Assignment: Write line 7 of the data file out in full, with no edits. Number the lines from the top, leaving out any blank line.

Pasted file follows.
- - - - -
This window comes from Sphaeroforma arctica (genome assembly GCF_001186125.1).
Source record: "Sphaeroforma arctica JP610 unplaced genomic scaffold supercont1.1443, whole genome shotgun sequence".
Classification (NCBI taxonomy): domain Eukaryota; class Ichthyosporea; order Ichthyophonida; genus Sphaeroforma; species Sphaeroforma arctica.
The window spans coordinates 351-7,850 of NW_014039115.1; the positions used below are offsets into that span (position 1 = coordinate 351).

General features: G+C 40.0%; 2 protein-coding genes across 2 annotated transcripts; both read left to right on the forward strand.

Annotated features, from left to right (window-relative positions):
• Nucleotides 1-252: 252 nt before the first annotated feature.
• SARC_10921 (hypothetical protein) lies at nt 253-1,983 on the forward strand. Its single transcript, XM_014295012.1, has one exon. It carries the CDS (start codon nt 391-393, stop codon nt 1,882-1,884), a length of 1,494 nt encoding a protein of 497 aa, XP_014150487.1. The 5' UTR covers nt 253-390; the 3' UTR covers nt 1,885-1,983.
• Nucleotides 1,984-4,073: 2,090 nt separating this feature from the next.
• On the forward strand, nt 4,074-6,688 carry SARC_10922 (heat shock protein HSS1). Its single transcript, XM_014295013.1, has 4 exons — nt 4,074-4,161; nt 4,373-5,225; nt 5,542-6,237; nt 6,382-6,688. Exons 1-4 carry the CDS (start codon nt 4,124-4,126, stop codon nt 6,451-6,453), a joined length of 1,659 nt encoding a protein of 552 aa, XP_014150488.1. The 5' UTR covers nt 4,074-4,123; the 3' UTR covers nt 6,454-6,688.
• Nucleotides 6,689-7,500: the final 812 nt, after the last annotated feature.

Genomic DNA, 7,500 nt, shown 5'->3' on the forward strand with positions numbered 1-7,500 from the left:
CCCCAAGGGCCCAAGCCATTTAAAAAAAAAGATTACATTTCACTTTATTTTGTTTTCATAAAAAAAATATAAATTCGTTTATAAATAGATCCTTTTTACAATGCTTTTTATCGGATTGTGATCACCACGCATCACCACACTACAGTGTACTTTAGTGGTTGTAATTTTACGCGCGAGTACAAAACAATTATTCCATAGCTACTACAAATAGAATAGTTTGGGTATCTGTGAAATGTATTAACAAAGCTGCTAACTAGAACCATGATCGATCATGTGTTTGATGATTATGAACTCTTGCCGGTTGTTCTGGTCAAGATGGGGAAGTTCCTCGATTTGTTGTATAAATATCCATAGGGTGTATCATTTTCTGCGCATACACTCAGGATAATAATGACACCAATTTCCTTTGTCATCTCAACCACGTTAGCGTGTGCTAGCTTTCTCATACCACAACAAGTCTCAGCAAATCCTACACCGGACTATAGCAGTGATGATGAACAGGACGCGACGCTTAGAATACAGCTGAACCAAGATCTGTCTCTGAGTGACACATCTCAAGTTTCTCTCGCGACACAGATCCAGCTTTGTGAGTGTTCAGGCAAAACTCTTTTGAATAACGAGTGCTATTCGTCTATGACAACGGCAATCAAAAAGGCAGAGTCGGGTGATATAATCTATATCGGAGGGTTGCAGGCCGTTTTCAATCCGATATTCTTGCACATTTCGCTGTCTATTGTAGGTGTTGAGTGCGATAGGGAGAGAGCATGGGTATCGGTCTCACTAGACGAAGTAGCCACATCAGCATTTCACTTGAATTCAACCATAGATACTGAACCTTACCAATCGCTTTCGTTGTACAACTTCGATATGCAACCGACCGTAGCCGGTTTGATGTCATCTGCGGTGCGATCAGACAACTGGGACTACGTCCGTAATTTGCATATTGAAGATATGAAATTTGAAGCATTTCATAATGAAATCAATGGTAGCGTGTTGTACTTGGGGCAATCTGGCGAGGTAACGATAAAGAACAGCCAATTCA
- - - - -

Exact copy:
• Nucleotides 1-252: 252 nt before the first annotated feature.